Singer songwriter Charlie Gleason talks us through how he evolved from guitar-wielding troubadour to electronic producer, and the kit that’s helped him get there. As told to Harry Harris.
I moved to London for a working holiday after I finished university back in 2008, and I used to do these acoustic open mic nights at the River Bar, just south of Tower Bridge. It was wild, and I adored the people and the community. I think I played songs there once or twice a week for about a year, and more than anything it made me realise just how tough it is to keep people’s attention with an acoustic guitar.
When I moved back to Melbourne, I bounced around advertising for a while before deciding to go back and study computer science, having originally done design for four years. The computer science building was directly opposite sound engineering, and a couple of my mates were studying there. I don’t exactly remember why, but I got Ableton, a midi controller, and started writing. They were kitchen sink songs—every new thing I learnt I just smashed in there, regardless. I’d like to think I’ve come a long way since then.
Melbourne has a phenomenal electronic music scene, and the community are really close. They share gigs, advice, and talk about their projects and what they’ve learned. In 2012 we were all at various points of starting out; Brightly, Andrei Eremin, I’lls, Thrupence, Abelard, Chet Faker, DXHeaven, Nearly Oratorio, Art Pleasley, to shamelessly name drop a few. We were all friends or friends of friends, and Tim Shiel, who was a part of Triple R (the primary indie radio station) and Gotye (just as Somebody That I Used To Know exploded) was a big supporter for all of us. It was a really exciting time.
When you start out experimenting with electronic music, it takes a long time to be able to create the sounds you hear in your head, or to recreate something you’ve heard in another song. It really is trial and error when you start, bashing through plugin preset after plugin preset, trying to understand what elements make up their unique characteristics. There are a million plugins, effects, instruments, samples, from free all the way through to thousands of dollars. It’s hard to pick one thing to focus on.
After I finished Beginnings & Endings, my first record, and during a particularly frustrating bout of writer’s block, I scrimped and saved and endlessly rationalised before biting the bullet and buying an OP-1, by Teenage Engineering. I had heard about it via Tim Shiel, who used it a bunch while writing the stunning soundtrack for Duet, and I instantly adored it. It’s genuine joy. It taught me so much about interacting with sounds in a physical way, and it’s such a beautiful mix of software and hardware. I use it live, I use it come up with little riffs at my desk, I use it on planes while I wait for the drinks trolley to roll that sweet gin and tonic my way. It really encourages experimentation, from having an accelerometer to an FM radio to a sampler.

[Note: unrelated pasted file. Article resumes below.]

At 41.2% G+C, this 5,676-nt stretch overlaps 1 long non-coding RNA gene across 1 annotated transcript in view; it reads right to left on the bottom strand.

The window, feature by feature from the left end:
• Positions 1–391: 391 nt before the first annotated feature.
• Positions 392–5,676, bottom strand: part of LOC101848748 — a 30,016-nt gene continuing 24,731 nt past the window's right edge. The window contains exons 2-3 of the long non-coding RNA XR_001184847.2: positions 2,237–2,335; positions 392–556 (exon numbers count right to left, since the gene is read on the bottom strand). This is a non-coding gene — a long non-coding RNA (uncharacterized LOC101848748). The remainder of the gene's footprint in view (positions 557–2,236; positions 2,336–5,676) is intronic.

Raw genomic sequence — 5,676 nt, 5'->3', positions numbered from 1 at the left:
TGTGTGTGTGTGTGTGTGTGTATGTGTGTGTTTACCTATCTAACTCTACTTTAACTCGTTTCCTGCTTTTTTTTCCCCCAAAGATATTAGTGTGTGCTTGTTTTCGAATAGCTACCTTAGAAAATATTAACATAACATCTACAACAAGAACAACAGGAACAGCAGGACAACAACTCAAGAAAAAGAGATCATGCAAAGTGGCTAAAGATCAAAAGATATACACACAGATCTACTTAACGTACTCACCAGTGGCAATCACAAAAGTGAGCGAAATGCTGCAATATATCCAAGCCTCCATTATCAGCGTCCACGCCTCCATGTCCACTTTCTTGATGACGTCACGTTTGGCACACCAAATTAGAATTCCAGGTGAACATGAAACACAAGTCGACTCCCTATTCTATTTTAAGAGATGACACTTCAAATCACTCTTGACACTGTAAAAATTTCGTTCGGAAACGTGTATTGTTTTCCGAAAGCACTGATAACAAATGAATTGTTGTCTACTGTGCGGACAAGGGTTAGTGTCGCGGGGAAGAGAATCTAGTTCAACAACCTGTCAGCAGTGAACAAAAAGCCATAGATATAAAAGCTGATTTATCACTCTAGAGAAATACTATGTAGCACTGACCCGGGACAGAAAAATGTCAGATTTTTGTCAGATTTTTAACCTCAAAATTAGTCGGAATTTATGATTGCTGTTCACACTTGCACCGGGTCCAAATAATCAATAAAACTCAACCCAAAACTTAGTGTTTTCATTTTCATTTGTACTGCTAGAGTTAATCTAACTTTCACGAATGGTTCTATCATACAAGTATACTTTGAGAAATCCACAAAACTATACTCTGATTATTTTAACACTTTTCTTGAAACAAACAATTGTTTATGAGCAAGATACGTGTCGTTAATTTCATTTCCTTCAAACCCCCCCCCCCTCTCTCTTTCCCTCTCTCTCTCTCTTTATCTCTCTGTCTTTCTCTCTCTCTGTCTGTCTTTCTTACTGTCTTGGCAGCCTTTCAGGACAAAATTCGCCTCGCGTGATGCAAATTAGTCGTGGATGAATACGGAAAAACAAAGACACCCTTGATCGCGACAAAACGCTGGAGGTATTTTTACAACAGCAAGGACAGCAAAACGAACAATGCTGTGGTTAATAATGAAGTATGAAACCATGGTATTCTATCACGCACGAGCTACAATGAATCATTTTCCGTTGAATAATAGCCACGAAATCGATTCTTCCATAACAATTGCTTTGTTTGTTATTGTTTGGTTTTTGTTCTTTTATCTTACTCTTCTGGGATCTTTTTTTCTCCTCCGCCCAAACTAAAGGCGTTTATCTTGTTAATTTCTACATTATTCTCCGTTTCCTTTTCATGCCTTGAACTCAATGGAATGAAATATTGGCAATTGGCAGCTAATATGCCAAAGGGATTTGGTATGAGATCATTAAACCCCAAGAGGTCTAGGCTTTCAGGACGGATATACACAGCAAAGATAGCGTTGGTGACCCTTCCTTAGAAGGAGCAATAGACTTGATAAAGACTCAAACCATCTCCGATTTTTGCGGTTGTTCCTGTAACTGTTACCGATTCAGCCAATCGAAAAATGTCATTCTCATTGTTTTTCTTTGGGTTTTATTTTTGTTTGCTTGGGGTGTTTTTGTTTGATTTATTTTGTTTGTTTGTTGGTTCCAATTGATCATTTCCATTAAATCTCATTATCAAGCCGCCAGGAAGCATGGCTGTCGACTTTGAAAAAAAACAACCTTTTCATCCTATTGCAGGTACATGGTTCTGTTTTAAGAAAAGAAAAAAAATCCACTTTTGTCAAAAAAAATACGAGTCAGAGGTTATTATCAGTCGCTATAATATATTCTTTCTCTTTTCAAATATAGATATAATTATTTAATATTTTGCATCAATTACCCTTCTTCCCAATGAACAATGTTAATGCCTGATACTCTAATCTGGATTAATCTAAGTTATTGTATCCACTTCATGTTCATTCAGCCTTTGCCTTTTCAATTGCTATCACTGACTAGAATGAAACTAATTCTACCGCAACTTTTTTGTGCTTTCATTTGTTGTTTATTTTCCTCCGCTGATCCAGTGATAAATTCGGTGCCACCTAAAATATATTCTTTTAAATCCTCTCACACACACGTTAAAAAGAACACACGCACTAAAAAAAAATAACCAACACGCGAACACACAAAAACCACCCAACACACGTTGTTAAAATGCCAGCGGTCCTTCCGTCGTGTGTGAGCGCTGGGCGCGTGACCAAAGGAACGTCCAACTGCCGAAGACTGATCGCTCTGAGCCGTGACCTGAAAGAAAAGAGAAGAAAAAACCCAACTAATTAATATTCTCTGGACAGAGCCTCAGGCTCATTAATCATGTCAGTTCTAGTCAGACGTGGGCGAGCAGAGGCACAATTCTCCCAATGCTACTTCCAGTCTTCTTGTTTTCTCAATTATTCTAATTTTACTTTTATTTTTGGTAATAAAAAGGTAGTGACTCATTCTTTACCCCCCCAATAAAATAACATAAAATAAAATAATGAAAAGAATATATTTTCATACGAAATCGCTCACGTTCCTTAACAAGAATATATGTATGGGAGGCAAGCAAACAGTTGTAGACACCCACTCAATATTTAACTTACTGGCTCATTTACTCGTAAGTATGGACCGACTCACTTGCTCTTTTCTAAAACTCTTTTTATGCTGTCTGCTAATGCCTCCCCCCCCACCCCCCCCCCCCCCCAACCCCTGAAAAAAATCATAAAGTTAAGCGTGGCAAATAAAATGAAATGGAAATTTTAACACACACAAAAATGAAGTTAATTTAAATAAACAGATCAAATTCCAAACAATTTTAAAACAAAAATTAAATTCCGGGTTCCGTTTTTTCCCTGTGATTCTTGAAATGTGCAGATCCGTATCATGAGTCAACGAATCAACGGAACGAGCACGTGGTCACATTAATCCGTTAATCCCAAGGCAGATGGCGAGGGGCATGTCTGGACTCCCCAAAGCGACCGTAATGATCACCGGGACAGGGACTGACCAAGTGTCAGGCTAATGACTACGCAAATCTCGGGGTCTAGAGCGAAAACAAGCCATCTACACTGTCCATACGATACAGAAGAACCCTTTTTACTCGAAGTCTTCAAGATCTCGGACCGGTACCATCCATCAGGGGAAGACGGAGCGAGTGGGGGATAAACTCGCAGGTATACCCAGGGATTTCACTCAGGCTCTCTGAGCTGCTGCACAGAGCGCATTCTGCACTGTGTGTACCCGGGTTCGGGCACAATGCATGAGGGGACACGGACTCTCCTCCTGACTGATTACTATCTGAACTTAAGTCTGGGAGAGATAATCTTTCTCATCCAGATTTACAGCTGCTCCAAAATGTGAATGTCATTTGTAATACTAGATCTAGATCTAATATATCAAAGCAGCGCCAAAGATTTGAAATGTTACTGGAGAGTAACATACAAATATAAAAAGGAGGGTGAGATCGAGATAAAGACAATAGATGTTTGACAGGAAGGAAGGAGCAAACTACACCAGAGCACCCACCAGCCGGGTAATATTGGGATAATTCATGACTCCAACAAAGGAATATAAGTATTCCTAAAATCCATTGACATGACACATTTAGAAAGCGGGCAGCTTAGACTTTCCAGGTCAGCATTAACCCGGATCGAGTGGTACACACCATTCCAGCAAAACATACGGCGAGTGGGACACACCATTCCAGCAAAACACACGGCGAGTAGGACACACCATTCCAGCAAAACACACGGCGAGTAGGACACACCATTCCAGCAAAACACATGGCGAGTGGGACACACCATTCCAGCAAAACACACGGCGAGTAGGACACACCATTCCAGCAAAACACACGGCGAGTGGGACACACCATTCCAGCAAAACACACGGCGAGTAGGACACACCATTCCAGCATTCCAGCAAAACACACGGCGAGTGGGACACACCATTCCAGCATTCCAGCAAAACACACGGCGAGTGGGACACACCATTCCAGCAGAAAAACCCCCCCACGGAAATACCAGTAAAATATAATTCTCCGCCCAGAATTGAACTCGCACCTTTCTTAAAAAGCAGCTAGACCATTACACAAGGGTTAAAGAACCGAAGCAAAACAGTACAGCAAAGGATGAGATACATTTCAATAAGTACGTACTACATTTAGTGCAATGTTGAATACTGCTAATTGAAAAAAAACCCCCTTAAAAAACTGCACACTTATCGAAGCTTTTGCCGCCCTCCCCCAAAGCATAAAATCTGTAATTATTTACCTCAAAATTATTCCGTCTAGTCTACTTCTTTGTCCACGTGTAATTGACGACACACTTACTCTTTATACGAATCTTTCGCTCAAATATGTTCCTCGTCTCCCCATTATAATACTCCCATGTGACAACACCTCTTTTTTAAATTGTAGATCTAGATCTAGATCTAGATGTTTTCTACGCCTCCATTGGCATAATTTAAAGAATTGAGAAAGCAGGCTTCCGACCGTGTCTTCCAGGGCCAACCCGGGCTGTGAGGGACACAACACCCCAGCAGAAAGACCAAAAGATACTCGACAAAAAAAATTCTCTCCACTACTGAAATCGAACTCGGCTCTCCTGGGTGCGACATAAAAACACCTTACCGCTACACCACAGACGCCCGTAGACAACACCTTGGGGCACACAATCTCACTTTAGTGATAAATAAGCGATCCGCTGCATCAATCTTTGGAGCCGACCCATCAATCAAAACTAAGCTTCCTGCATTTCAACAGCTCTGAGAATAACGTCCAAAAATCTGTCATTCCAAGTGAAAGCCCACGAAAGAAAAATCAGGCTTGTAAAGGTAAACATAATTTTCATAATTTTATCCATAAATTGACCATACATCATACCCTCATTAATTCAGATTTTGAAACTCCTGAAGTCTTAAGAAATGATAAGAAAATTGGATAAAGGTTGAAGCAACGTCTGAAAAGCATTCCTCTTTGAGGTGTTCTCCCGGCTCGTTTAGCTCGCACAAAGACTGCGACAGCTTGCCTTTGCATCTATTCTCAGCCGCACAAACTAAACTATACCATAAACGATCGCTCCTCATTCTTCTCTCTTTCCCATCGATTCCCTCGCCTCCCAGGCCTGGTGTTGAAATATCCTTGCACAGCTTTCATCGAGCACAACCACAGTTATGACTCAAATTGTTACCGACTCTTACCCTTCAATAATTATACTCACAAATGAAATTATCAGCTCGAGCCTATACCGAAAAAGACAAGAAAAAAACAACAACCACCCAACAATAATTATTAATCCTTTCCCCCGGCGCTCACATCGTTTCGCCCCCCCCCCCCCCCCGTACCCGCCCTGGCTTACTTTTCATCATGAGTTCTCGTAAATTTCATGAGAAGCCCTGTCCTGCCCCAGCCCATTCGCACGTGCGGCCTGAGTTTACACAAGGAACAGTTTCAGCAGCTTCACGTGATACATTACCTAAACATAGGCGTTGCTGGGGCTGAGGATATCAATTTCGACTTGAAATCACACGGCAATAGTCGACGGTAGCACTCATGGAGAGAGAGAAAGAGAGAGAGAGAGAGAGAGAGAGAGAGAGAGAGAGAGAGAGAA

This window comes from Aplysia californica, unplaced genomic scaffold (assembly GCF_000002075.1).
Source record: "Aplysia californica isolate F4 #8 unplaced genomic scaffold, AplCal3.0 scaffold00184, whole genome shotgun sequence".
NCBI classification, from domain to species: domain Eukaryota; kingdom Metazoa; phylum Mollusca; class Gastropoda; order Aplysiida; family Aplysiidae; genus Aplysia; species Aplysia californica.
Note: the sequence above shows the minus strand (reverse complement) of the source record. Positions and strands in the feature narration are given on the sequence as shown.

Ableton is amazing for its duality—complexity and simplicity. It can be used by everyone from a ten year old in a study, all the way through to Gotye’s incredibly complex live shows. I’ve spent countless hours exploring it, learning it, screaming at it, and it’s still the best application I’ve found for taking a concept or a riff all the way through to a proper piece of music. These days everything has a tutorial on YouTube, too, so if you have time and the inclination to learn there’s really no limit to what you can achieve with it.
If you’re starting out, I’d 100% recommend getting a small, cheap analogue synth so you can start to understand the core principles behind electronic music. Things like envelopes and ADSR (Attack Decay Sustain Release), filters, oscillators. All the good bits.
It’s unlikely that a guitar will self destruct while you’re holding it, but I promise you, laptops get freaky stage fright
That said, I tend to start songs on guitar, because it’s the instrument I’m most comfortable with. I guess that’s why my music is, underneath it all, folk songs. I’ve always referred to it as folk electronica, and I adore folk music—the intricate storytelling, the rise and fall of a song, the ability to create wildly textured and varied sounds with six strings. If something isn’t working on the computer, I go back to the guitar, or the piano. If a song works on those then it can generally work as an electronic arrangement. The reverse is less often true.
Also, playing live with electronic music is terrifying. It’s unlikely that a guitar will self destruct while you’re holding it, but I promise you, laptops get freaky stage fright. That’s a really good thing about writing folk electronica—if everything explodes (and it has), you can just fall back to the trusty acoustic guitar and at least people will hear something.
Ultimately I don’t feel particularly precious about the uncanny valley between sounds and technology—I think people like Sufjan Stevens and Imogen Heap have helped make autotune into an instrument rather than a cheat code for singing. After everything, a good song is a good song. I’ve tried to capture the best of both worlds in my music.
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